When I look at this book in its entirety, it strikes me how every single strategy I’ve learned—really, every single point I make— is about putting yourself first. When you put yourself first you have high standards for yourself and your life. You expect to be happy and to have satisfying relationships with your family and friends, a job that is rewarding and fulfilling, time to pursue activities that bring you pleasure and joy, and the best possible health that you can achieve. You expect all of this, but you also know that you have to work for it. You are vigilant in your commitment to living well. That commitment means that you insist on the best of everything, not because you’re arrogant or selfish, but because you deserve the very best: the best food you can afford, the best physical condition you can attain, the best doctors available to you, the best relationships you can build, the best mental state you can cultivate.
Putting yourself first may sound simple—and it is absolutely necessary to accomplish this transformation—but it’s probably one of the hardest things I’ve ever had to do. It stands in complete opposition to everything that we’ve been taught, everything that we’ve assumed for most of our lives. We’ve always been told that we should put the needs of others ahead of our own. We should make do and be grateful for what we have. Well, that’s all great just so long as we don’t throw ourselves under the bus as a result. Unfortunately, many of those character traits that I assumed were admirable—being selfless, deferential, and dutiful—were the very qualities that made me fat. I sacrificed my own interests, needs, and desires because I thought that’s what I was supposed to do.
Before I could start putting myself first, though, I had to figure out proper boundaries. Some people seem to do this effortlessly; I envy them. My Doormat No More! campaign was my first attempt at setting some limits on what I would and wouldn’t do for others. Initially, I instituted this new policy for my kids, who, bless their little hearts, I’d trained to essentially take me for granted. I was their laundress and their chauffeur. I was deliverer of school lunches accidentally left at home and retriever of instruments absentmindedly forgotten on the band bus. One of my favorite Dr. Phil-isms (Dr. Phillip McGraw, of the TV show Dr. Phil fame) is that “you teach people how to treat you.” So true! I’d taught my kids to treat me as if my time had no value. Their problems became my problems. In short, I had no boundaries. How in heaven’s name was I ever gonna be able to put myself first if I had no boundaries?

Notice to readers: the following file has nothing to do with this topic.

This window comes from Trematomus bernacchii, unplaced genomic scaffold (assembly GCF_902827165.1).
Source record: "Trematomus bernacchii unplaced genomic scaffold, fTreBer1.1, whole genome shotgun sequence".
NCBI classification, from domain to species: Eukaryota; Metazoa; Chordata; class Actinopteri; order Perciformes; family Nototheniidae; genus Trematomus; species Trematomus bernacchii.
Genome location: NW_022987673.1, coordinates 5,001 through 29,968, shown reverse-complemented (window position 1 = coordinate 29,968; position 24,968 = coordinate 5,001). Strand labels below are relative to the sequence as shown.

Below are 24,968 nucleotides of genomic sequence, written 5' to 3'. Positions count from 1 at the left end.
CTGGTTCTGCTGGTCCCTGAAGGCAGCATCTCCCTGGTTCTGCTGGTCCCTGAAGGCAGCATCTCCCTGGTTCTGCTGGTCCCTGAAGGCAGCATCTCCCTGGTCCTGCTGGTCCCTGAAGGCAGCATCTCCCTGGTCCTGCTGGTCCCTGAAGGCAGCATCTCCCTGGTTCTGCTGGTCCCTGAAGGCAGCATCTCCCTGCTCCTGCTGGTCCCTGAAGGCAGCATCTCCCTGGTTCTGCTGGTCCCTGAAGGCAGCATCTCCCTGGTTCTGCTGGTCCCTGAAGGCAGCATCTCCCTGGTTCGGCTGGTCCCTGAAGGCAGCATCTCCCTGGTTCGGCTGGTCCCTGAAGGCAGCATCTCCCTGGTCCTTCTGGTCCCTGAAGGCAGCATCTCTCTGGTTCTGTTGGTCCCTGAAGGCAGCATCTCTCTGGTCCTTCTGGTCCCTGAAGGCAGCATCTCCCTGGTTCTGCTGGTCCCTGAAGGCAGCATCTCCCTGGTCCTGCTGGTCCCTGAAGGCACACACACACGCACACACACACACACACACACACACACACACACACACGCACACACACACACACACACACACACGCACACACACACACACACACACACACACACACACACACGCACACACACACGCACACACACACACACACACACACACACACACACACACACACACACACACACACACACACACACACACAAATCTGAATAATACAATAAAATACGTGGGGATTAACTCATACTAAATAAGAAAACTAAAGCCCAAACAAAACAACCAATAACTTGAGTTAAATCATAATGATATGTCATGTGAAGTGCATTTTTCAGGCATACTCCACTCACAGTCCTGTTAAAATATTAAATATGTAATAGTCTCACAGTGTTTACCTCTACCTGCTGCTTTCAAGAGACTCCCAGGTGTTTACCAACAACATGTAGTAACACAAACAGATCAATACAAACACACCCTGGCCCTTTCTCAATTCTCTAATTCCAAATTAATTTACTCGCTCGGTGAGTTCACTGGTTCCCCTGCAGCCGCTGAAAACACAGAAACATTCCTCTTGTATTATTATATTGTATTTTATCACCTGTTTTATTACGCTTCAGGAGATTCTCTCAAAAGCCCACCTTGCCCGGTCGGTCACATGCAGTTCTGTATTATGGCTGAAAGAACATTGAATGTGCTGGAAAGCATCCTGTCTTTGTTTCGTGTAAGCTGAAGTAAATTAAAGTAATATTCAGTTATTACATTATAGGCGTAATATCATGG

Slowly, slowly, I started making changes. As I’ll discuss in chapter nine, I started walking for exercise, but it was also a way to get out of the house and spend some time alone. I listened to music I enjoyed in the car instead of deferring to others. I cooked food that I looked forward to eating, not worrying about whether anybody else would like it. And eventually I began giving voice to the feelings—good and bad—that I’d always stuffed down before.
Boundaries become an issue in weight loss when we allow other people or activities to run roughshod over our own interests. These can be overt demands (take the insistent two- year-old banging on the bathroom door . . . no really, please take him—he’s driving me nuts!) or the much more subtle passive activities that we fall into when we’re too tired to see straight. They can be the volunteer organizations that are near and dear to our hearts, which rely on us too heavily simply because we’re so damn dependable, or the hobbies we pursue because we enjoy them, but which leave us no time to plan healthy meals or exercise.
Learning to recognize boundaries and then set them appropriately was an important step in reclaiming myself. And having a sense of proper boundaries was absolutely vital before I could start to put myself first. Once I claimed ownership of my boundaries, I had a shot at turning things around…
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